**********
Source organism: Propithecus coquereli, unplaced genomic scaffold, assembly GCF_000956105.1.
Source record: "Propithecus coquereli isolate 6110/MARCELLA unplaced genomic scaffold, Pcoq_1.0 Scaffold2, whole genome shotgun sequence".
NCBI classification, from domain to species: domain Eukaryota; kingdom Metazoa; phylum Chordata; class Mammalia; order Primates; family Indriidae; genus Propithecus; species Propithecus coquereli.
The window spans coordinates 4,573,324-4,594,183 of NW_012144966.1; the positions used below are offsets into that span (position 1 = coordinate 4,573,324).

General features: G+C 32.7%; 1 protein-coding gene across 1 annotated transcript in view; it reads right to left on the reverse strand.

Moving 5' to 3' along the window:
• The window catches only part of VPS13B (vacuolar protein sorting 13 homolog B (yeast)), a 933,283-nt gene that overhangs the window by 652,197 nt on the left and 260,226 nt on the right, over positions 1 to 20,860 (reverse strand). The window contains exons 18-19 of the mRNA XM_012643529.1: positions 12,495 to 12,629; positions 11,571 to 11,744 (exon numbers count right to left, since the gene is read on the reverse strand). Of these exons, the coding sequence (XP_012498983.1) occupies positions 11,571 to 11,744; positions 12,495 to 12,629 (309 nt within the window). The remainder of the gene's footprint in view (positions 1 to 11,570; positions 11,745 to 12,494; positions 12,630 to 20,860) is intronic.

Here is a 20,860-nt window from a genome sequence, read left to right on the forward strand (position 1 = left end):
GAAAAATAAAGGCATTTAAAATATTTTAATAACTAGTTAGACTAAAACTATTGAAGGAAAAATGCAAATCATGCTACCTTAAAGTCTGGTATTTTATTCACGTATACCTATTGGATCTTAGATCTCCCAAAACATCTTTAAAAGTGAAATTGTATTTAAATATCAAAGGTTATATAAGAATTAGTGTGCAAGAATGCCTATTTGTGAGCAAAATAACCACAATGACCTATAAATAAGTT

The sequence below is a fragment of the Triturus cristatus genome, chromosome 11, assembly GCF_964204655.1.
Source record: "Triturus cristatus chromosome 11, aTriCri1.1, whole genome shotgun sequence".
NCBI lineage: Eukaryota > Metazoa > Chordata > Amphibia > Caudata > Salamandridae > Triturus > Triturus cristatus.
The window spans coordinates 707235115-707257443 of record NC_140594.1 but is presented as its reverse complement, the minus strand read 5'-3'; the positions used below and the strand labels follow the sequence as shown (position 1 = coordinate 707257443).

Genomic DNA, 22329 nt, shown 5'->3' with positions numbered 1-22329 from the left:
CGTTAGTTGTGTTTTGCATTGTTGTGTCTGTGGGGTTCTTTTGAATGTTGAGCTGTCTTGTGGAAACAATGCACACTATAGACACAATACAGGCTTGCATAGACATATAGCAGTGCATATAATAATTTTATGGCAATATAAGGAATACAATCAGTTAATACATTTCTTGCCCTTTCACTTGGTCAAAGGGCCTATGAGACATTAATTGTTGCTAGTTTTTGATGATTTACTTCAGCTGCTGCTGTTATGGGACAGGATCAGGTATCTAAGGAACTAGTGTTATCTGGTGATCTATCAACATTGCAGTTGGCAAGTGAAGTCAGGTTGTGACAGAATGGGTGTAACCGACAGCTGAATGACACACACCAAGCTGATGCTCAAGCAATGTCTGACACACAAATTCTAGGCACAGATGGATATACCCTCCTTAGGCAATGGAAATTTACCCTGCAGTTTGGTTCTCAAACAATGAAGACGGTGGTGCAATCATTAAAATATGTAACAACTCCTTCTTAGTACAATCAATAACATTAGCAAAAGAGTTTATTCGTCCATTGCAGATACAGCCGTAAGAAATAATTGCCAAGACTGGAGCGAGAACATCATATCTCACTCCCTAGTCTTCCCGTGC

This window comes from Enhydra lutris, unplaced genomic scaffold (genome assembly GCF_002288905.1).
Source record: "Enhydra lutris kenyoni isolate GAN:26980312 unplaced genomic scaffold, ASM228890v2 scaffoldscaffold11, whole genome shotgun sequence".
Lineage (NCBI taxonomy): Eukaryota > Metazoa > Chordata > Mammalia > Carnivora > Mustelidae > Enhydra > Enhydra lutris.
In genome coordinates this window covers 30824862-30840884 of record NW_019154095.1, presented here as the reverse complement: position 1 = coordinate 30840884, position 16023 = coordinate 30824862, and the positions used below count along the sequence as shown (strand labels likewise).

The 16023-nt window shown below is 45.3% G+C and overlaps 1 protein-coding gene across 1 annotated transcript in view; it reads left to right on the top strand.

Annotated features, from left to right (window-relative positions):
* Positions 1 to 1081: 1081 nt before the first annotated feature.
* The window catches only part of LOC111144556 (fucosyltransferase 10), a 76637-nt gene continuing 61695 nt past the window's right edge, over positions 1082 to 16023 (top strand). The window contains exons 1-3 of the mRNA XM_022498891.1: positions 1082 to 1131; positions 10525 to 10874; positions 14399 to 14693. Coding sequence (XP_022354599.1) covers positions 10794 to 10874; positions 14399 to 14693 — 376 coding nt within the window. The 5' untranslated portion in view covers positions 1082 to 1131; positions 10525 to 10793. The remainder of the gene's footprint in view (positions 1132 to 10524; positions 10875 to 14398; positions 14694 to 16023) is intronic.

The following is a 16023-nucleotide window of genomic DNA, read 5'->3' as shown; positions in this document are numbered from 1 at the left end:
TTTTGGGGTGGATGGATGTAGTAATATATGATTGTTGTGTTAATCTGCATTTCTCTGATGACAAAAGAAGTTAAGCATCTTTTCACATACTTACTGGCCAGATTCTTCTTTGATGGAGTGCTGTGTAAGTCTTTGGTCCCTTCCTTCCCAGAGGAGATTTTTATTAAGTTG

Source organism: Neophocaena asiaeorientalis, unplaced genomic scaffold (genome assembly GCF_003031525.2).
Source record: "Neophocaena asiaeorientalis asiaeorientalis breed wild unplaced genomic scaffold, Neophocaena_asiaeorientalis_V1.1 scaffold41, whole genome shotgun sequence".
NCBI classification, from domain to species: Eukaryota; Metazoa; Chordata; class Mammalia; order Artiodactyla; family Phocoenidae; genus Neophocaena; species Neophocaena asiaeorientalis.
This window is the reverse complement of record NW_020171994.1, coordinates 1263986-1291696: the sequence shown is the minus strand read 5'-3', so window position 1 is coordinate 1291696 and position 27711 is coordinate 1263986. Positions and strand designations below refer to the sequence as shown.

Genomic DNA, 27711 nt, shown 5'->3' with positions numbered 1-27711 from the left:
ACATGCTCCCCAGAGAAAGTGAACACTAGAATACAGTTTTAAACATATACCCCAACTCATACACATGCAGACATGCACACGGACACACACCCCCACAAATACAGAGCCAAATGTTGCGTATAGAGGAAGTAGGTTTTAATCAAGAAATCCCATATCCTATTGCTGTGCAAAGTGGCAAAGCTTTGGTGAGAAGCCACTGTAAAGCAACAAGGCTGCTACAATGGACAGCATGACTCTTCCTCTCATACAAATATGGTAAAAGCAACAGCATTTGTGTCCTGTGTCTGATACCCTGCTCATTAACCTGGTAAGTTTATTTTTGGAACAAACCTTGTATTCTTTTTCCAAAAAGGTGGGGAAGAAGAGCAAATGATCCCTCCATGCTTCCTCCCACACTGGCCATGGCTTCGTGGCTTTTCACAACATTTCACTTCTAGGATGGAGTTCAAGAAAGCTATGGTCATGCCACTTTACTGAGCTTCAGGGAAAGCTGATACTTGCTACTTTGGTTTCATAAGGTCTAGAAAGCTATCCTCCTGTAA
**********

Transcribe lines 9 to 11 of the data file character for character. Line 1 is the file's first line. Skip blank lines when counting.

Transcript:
GAAAAATAAAGGCATTTAAAATATTTTAATAACTAGTTAGACTAAAACTATTGAAGGAAAAATGCAAATCATGCTACCTTAAAGTCTGGTATTTTATTCACGTATACCTATTGGATCTTAGATCTCCCAAAACATCTTTAAAAGTGAAATTGTATTTAAATATCAAAGGTTATATAAGAATTAGTGTGCAAGAATGCCTATTTGTGAGCAAAATAACCACAATGACCTATAAATAAGTT

The sequence below is a fragment of the Triturus cristatus genome, chromosome 11, assembly GCF_964204655.1.
Source record: "Triturus cristatus chromosome 11, aTriCri1.1, whole genome shotgun sequence".